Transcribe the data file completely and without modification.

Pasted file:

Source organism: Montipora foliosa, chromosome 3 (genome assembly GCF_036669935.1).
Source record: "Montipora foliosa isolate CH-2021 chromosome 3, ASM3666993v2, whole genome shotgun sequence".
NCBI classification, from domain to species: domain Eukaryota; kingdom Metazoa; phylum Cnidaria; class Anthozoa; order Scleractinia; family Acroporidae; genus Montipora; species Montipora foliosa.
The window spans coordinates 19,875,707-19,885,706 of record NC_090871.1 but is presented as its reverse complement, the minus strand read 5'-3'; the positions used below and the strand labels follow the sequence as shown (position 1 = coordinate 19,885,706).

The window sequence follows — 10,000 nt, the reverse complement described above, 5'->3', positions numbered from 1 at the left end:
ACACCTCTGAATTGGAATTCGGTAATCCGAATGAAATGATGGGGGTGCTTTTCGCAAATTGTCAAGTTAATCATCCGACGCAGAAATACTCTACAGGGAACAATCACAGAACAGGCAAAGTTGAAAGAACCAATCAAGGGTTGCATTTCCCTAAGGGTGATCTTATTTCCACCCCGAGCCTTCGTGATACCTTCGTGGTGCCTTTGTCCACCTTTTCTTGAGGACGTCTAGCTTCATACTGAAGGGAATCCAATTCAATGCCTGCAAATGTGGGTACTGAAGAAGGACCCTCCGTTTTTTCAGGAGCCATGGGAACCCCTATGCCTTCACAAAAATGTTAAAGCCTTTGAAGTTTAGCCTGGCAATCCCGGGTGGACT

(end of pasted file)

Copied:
Source organism: Montipora foliosa, chromosome 3 (genome assembly GCF_036669935.1).
Source record: "Montipora foliosa isolate CH-2021 chromosome 3, ASM3666993v2, whole genome shotgun sequence".
NCBI classification, from domain to species: domain Eukaryota; kingdom Metazoa; phylum Cnidaria; class Anthozoa; order Scleractinia; family Acroporidae; genus Montipora; species Montipora foliosa.
The window spans coordinates 19,875,707-19,885,706 of record NC_090871.1 but is presented as its reverse complement, the minus strand read 5'-3'; the positions used below and the strand labels follow the sequence as shown (position 1 = coordinate 19,885,706).

The window sequence follows — 10,000 nt, the reverse complement described above, 5'->3', positions numbered from 1 at the left end:
ACACCTCTGAATTGGAATTCGGTAATCCGAATGAAATGATGGGGGTGCTTTTCGCAAATTGTCAAGTTAATCATCCGACGCAGAAATACTCTACAGGGAACAATCACAGAACAGGCAAAGTTGAAAGAACCAATCAAGGGTTGCATTTCCCTAAGGGTGATCTTATTTCCACCCCGAGCCTTCGTGATACCTTCGTGGTGCCTTTGTCCACCTTTTCTTGAGGACGTCTAGCTTCATACTGAAGGGAATCCAATTCAATGCCTGCAAATGTGGGTACTGAAGAAGGACCCTCCGTTTTTTCAGGAGCCATGGGAACCCCTATGCCTTCACAAAAATGTTAAAGCCTTTGAAGTTTAGCCTGGCAATCCCGGGTGGACT